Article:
LAWMAKERS on Tuesday sought an investigation of dam operations in Marikina and Cagayan Valley and logging activities in the Sierra Madre that supposedly caused heavy flooding when Typhoon Vamco hit Luzon last week, killing at least 73 people.

In separate resolutions, senators and congressmen said the probe would determine the accountability of dam and illegal logging operators for the deaths.

The typhoon, locally named Ulysses also hurt 24 people, while 19 were still missing, the local disaster agency said in a Nov. 17 bulletin.

“We need to study the gaps and fill them immediately,” Senator Risa N. Hontiveros-Baraquel said in a statement. “This can’t keep on happening.”

She said climate disasters in the middle of a coronavirus pandemic have created unique problems never before seen in the country.

She added that logging and land-grabbing activities in the Upper Marikina Watershed and in Sierra Madre mountain range had contributed to the severe flooding.

Party-list Rep. Bernadette Herrera-Dy said opening seven dams in various parts of Luzon island — Angat, Ipo, La Mesa, Ambuklao, Binga, San Roque and Magat dams — caused heavy flooding in Isabela, Pangasinan, Benguet, Isabela, Cagayan and Metro Manila.

Typhoon Vamco, the 21st typhoon to hit the country this year, brought rainfall ranging from 271 millimeters to 356 millimeters, far below the 455 millimeters of rainfall brought by Tropical Storm Ketsana, locally named Ondoy, in 2009.

Ms. Dy cited reports that the dams had released water “not in a gradual manner, but rather in a hasty and rushed manner.”  Magat dam alone opened seven gates, on Nov. 12, discharging 6,244 cubic meters of water per second, she added.

“This irresponsible release of millions of cubic meters of water resulted in further aggravating the flash floods, leading to loss of life and millions in property damage,” she said.

Two to three days before Typhoon Vamco struck, Magat failed to make sufficient water drawdown in violation of its own protocol, Ms. Herrera-Dy said, citing a report by Infrawatch PH.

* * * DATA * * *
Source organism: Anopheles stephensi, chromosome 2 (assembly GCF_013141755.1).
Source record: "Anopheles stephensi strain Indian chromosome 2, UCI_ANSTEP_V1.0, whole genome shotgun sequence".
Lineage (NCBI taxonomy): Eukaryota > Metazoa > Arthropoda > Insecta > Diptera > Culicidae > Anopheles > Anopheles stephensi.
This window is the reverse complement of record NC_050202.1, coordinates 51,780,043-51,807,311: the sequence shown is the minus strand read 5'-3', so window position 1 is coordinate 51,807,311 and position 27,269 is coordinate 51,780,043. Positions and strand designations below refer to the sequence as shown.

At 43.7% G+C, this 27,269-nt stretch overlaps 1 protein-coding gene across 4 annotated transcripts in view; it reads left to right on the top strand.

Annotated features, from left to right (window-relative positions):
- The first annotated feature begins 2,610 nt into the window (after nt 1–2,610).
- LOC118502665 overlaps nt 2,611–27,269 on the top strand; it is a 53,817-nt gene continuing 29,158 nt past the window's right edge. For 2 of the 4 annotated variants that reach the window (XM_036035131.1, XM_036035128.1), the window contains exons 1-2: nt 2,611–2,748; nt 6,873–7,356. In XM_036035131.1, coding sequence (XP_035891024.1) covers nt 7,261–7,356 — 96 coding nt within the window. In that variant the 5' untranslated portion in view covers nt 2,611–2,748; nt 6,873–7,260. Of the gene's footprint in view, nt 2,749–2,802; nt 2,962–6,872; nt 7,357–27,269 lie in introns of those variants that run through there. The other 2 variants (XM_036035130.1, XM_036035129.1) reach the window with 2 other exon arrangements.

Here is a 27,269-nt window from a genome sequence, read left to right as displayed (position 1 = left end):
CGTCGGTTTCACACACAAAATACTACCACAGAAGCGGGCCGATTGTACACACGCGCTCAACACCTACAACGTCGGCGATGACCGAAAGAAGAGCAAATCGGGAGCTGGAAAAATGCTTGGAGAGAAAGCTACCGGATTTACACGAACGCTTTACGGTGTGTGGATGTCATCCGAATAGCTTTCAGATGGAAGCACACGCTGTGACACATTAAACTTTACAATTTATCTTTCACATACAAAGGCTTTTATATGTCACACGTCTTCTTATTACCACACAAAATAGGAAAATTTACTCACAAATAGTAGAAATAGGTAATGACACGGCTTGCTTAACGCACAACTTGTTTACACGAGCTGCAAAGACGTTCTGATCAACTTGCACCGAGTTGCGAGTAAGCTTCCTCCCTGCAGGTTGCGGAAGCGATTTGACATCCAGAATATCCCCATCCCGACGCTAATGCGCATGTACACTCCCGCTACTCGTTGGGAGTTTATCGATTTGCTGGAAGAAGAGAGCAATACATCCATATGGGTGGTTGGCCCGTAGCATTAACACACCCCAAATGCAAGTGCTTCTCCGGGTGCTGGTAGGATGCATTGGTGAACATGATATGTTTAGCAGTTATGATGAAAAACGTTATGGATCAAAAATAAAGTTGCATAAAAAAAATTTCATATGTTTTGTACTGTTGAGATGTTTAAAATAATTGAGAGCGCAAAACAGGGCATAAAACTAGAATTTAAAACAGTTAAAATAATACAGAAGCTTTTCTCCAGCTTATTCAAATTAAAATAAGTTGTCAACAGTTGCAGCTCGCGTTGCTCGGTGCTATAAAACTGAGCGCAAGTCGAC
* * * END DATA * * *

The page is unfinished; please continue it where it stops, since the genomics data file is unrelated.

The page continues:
These dam and catch basin operators function independently and did not coordinate with the local disaster agency, she said. “The management of these dams and catch basins must be called to account.”

Vamco was the fifth typhoon to hit the country in less than three weeks, submerging many parts of Luzon island and leaving half-a-million people without electricity.

The storm, locally named Ulysses, made landfall in Quezon province on Nov. 11 and crossed Central Luzon, according to the local weather bureau.

It weakened into a severe tropical storm over the South China Sea, but strengthened into a typhoon just as it left the Philippine area of responsibility, it added.

Senator Francis N. Pangilinan said there is a protocol on the Magat dam discharge and flood warning that should involve the local weather bureau and local government units.

“Inspections should also have been made or checkups on warning stations and equipment,” he said in a statement in Filipino. People should also have been warned through text, radio and local television, he added.

Mr. Pangilinan said Magat dam was supposed to have made sufficient water drawdown two to three days before the typhoon made landfall. The gates of the dam, however, remained close three to four days before the landfall, he pointed out, citing Infrawatch PH.

Mr. Pangilinan, a former chairman of the National Irrigation Administration, said the Senate probe would look into the compliance of dam operators with such protocols.

The National Disaster Risk Reduction and Management Council (NDRRMC)on Tuesday said dams would have broken if they had not released water to prevent overtopping, spokesman Mark Timbal told ABS-CBN Teleradyo.

He said releasing water from dams is supposed to mitigate disasters, noting that unreleased water could break structures and flood nearby communities.

Cagayan Governor Manuel Mamba earlier blamed the heavily silted Cagayan River, Typhoon Vamco’s rainfall and water from Magat Dam for the floods that submerged the province.

Mr. Timbal said they are studying a proposal from mayors to be the authority in deciding dams’ water release. — Kyle Aristophere T. Atienza and Charmaine A. Tadalan